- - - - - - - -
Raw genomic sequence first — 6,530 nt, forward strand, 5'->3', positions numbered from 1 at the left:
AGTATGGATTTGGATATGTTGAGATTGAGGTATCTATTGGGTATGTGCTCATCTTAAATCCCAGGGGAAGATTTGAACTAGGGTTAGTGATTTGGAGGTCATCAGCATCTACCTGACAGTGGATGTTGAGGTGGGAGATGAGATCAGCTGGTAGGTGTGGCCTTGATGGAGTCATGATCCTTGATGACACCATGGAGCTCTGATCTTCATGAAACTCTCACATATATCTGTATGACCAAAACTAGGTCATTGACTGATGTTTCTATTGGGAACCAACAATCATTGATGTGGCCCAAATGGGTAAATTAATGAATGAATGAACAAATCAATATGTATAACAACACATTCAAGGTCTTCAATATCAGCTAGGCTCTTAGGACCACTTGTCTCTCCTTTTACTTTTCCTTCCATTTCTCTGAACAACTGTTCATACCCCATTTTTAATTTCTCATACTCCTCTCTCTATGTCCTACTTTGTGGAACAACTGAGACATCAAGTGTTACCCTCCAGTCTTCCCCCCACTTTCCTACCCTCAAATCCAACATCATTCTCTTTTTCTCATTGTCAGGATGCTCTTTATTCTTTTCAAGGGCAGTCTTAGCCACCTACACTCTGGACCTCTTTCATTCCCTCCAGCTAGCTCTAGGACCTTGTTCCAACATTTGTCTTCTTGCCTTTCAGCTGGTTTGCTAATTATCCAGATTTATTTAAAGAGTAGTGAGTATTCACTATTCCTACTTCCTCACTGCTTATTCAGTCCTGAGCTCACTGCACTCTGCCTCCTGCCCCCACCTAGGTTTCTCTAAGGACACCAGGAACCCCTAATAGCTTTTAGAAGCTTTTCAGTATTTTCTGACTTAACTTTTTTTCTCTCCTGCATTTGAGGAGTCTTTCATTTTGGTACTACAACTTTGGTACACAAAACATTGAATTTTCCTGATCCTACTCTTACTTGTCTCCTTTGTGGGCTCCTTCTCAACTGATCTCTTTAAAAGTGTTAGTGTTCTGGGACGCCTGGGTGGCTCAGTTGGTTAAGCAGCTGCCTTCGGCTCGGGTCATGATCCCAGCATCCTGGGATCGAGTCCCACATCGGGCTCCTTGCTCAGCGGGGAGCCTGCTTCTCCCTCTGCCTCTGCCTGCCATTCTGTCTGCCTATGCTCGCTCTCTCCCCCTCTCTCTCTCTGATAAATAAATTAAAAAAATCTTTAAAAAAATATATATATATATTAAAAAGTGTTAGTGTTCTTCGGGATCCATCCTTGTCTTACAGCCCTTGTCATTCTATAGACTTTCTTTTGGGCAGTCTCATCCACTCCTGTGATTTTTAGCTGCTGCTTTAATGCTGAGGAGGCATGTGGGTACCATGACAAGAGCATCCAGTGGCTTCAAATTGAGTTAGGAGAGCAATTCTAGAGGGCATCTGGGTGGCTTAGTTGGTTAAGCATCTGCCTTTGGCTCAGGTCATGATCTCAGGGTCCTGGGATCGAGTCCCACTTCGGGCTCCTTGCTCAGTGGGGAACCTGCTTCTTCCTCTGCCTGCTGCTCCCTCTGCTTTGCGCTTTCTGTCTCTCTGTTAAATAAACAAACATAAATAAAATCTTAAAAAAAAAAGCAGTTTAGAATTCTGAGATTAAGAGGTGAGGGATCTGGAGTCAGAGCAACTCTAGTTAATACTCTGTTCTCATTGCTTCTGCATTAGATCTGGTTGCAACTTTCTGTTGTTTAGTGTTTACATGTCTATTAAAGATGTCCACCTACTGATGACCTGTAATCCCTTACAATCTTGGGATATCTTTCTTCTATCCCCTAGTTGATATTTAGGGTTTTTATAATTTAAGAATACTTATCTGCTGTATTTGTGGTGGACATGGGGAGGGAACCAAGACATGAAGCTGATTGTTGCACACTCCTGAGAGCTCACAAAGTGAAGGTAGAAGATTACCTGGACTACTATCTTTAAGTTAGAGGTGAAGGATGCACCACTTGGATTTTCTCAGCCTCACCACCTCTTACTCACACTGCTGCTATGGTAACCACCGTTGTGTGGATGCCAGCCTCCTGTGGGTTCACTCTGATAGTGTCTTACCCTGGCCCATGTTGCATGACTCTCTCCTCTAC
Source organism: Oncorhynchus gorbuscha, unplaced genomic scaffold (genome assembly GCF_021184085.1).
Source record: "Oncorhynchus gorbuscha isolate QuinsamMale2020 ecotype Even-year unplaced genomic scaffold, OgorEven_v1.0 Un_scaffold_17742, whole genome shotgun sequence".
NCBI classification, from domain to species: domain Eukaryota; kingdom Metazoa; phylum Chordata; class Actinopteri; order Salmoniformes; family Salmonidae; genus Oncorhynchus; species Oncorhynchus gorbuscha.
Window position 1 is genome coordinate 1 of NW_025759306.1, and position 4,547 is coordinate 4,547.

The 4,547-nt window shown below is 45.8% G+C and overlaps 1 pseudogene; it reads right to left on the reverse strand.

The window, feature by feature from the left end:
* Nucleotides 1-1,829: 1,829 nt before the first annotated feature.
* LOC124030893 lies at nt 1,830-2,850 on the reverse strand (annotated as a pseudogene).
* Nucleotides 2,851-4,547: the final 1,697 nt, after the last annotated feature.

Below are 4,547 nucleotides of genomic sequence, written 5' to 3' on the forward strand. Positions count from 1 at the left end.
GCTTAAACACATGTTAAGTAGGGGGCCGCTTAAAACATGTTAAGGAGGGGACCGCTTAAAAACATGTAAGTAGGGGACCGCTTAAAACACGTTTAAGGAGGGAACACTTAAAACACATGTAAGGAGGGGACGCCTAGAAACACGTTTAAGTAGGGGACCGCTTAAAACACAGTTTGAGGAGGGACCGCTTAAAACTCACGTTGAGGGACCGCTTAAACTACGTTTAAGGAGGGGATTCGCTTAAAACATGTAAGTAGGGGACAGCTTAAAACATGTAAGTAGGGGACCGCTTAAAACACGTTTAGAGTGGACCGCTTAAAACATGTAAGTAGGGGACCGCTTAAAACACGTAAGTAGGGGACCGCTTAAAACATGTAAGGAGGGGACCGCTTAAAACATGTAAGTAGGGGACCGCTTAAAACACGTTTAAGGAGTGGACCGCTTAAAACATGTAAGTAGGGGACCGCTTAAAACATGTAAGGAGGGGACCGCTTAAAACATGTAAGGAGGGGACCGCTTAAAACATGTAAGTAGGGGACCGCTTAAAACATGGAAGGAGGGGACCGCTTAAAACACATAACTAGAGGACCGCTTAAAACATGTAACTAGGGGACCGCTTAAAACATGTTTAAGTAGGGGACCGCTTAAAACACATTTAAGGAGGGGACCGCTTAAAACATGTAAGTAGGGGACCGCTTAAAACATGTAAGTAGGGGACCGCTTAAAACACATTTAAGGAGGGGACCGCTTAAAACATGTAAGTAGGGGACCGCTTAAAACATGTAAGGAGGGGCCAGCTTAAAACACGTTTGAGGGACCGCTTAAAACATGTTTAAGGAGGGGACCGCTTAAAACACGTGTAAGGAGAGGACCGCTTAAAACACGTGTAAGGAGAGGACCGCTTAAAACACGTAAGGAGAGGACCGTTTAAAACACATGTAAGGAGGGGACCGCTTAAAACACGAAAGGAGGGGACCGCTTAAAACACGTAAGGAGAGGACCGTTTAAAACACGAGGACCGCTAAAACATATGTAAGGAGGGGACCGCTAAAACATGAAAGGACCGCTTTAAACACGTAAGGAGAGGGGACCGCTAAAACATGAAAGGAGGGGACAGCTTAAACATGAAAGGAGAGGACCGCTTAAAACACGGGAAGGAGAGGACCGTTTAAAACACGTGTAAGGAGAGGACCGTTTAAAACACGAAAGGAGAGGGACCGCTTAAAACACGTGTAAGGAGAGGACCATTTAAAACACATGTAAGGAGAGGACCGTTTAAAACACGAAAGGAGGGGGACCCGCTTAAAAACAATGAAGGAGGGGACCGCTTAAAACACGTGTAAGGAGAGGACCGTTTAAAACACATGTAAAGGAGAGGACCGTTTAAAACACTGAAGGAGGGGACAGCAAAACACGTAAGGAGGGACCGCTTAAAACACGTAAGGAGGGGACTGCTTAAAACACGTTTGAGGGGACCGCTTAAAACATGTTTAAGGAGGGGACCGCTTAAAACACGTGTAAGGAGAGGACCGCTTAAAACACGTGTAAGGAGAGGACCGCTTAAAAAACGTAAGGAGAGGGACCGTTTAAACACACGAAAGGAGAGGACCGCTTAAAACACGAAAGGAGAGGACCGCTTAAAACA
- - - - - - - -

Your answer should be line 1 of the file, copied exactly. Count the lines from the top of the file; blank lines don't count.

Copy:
Raw genomic sequence first — 6,530 nt, forward strand, 5'->3', positions numbered from 1 at the left: